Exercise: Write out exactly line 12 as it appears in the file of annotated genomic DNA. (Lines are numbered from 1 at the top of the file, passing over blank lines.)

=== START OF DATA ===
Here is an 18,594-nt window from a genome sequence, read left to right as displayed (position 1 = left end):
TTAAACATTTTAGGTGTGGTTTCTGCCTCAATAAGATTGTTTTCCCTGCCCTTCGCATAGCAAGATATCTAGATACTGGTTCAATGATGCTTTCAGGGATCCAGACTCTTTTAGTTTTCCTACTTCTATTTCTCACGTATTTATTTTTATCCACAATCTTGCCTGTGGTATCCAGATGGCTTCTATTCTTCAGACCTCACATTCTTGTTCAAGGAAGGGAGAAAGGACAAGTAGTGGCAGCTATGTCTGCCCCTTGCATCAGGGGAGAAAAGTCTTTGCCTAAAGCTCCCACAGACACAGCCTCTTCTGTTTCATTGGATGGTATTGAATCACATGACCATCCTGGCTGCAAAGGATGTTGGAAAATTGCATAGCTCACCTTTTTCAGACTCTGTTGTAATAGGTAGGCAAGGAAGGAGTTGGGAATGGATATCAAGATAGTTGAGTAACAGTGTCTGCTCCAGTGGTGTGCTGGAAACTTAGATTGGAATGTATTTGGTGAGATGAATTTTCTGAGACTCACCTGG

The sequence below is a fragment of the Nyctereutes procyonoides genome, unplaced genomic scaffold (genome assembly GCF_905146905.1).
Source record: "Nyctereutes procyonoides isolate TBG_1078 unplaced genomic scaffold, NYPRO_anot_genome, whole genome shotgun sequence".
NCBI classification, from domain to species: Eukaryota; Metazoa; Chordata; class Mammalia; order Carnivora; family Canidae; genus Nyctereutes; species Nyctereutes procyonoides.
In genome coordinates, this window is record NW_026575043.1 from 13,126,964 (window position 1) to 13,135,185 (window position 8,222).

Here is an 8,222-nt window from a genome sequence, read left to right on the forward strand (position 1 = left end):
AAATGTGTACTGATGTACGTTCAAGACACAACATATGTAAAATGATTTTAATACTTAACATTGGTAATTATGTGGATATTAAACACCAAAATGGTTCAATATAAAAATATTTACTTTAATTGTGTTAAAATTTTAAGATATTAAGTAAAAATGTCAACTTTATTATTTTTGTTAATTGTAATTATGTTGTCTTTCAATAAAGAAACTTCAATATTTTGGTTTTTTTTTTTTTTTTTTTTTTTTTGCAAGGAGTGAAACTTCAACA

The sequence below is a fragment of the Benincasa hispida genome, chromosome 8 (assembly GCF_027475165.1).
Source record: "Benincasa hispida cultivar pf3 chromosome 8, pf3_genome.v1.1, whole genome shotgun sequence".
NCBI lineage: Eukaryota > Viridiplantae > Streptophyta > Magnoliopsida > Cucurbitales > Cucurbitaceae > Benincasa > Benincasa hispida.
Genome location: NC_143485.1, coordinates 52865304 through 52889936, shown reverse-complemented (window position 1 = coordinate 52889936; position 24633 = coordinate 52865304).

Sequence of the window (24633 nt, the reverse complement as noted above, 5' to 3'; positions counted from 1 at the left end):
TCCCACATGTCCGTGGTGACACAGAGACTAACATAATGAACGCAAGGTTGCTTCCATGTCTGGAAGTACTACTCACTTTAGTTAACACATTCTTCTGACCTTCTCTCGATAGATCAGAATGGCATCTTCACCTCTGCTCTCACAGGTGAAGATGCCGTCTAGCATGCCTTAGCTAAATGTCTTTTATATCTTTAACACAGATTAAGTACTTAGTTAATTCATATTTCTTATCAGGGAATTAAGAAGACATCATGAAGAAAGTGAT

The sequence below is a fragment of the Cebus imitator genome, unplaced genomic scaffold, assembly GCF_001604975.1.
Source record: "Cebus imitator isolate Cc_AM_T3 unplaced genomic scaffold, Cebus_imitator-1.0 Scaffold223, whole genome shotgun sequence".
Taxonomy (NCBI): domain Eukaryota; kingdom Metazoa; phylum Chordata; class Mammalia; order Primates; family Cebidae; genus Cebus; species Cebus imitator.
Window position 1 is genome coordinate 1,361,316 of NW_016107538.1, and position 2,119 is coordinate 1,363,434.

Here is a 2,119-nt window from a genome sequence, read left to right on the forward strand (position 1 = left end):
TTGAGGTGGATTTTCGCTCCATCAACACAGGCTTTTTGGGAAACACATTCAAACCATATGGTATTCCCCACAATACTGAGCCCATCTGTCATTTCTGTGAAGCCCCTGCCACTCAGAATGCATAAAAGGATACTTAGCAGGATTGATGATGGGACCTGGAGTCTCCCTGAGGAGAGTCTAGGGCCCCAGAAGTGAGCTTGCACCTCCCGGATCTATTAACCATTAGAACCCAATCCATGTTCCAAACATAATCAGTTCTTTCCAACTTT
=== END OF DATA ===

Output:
Genome location: NC_143485.1, coordinates 52865304 through 52889936, shown reverse-complemented (window position 1 = coordinate 52889936; position 24633 = coordinate 52865304).